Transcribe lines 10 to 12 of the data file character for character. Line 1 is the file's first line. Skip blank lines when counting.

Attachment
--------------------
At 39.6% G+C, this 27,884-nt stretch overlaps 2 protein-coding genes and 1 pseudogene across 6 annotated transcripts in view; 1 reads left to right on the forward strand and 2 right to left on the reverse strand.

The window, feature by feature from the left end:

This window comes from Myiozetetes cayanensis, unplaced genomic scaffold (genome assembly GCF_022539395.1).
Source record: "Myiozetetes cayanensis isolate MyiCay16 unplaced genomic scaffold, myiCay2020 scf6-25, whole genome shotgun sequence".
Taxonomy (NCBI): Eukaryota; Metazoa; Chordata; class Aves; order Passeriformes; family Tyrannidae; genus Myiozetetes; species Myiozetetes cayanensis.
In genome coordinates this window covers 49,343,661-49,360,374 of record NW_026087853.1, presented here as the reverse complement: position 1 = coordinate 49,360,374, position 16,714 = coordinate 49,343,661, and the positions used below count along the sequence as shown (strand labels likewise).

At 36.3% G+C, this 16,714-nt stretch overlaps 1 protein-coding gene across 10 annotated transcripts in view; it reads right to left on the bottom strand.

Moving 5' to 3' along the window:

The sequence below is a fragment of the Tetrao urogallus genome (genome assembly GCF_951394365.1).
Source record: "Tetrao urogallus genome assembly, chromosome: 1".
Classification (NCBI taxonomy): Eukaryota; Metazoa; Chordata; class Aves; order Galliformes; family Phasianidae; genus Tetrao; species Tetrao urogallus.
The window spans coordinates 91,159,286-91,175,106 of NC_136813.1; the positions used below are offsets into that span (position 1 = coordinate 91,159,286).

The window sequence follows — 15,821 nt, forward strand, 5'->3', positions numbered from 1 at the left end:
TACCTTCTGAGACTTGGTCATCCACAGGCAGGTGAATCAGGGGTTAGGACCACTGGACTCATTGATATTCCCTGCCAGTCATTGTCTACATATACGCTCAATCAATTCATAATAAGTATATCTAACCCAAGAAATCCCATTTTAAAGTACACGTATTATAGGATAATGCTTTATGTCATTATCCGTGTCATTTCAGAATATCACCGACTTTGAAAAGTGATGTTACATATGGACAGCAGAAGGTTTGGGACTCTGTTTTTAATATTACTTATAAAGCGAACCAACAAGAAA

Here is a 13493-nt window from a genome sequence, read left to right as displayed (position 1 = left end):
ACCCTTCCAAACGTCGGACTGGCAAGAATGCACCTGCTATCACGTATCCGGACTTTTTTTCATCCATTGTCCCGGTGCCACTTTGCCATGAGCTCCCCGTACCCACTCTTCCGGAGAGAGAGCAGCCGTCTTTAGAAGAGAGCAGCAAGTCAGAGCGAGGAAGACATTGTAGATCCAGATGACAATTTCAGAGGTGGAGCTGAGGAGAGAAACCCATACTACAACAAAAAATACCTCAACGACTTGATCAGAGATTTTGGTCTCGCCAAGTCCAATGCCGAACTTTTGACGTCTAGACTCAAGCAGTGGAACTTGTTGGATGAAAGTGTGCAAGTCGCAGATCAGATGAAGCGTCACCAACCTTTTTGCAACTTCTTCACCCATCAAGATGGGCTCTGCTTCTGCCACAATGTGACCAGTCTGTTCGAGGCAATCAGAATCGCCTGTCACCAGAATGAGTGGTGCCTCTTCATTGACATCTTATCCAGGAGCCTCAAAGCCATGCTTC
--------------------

Source record: "Tetrao urogallus genome assembly, chromosome: 1".
Classification (NCBI taxonomy): Eukaryota; Metazoa; Chordata; class Aves; order Galliformes; family Phasianidae; genus Tetrao; species Tetrao urogallus.
The window spans coordinates 91,159,286-91,175,106 of NC_136813.1; the positions used below are offsets into that span (position 1 = coordinate 91,159,286).